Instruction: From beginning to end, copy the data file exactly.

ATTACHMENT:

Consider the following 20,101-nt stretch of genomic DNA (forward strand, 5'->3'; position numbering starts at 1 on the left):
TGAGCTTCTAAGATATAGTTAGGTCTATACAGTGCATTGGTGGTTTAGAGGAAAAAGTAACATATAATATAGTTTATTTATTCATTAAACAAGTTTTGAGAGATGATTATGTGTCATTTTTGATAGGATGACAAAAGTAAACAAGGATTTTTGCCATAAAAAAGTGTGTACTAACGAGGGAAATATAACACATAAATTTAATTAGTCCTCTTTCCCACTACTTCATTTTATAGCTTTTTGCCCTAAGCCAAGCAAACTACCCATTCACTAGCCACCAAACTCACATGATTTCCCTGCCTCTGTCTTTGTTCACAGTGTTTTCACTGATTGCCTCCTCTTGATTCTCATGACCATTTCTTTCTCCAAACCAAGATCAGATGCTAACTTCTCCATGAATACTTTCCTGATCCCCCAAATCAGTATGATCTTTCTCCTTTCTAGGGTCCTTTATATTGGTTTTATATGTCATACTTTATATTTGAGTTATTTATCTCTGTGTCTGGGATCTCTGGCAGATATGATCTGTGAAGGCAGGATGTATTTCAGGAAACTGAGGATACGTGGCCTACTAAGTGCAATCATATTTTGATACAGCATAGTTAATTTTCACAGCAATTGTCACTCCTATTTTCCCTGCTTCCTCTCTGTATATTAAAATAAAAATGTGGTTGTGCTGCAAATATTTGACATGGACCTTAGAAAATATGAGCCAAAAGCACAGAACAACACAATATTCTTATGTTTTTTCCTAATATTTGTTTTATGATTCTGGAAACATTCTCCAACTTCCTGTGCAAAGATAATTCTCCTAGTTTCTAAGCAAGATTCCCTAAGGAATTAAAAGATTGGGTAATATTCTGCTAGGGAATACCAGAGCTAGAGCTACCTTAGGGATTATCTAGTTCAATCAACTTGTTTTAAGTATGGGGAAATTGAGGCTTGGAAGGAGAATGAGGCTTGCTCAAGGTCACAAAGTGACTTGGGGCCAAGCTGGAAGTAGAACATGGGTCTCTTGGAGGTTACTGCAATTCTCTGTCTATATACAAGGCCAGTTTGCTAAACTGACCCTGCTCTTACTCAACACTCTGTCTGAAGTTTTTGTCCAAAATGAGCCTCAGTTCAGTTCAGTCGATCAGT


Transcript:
Consider the following 20,101-nt stretch of genomic DNA (forward strand, 5'->3'; position numbering starts at 1 on the left):
TGAGCTTCTAAGATATAGTTAGGTCTATACAGTGCATTGGTGGTTTAGAGGAAAAAGTAACATATAATATAGTTTATTTATTCATTAAACAAGTTTTGAGAGATGATTATGTGTCATTTTTGATAGGATGACAAAAGTAAACAAGGATTTTTGCCATAAAAAAGTGTGTACTAACGAGGGAAATATAACACATAAATTTAATTAGTCCTCTTTCCCACTACTTCATTTTATAGCTTTTTGCCCTAAGCCAAGCAAACTACCCATTCACTAGCCACCAAACTCACATGATTTCCCTGCCTCTGTCTTTGTTCACAGTGTTTTCACTGATTGCCTCCTCTTGATTCTCATGACCATTTCTTTCTCCAAACCAAGATCAGATGCTAACTTCTCCATGAATACTTTCCTGATCCCCCAAATCAGTATGATCTTTCTCCTTTCTAGGGTCCTTTATATTGGTTTTATATGTCATACTTTATATTTGAGTTATTTATCTCTGTGTCTGGGATCTCTGGCAGATATGATCTGTGAAGGCAGGATGTATTTCAGGAAACTGAGGATACGTGGCCTACTAAGTGCAATCATATTTTGATACAGCATAGTTAATTTTCACAGCAATTGTCACTCCTATTTTCCCTGCTTCCTCTCTGTATATTAAAATAAAAATGTGGTTGTGCTGCAAATATTTGACATGGACCTTAGAAAATATGAGCCAAAAGCACAGAACAACACAATATTCTTATGTTTTTTCCTAATATTTGTTTTATGATTCTGGAAACATTCTCCAACTTCCTGTGCAAAGATAATTCTCCTAGTTTCTAAGCAAGATTCCCTAAGGAATTAAAAGATTGGGTAATATTCTGCTAGGGAATACCAGAGCTAGAGCTACCTTAGGGATTATCTAGTTCAATCAACTTGTTTTAAGTATGGGGAAATTGAGGCTTGGAAGGAGAATGAGGCTTGCTCAAGGTCACAAAGTGACTTGGGGCCAAGCTGGAAGTAGAACATGGGTCTCTTGGAGGTTACTGCAATTCTCTGTCTATATACAAGGCCAGTTTGCTAAACTGACCCTGCTCTTACTCAACACTCTGTCTGAAGTTTTTGTCCAAAATGAGCCTCAGTTCAGTTCAGTCGATCAGT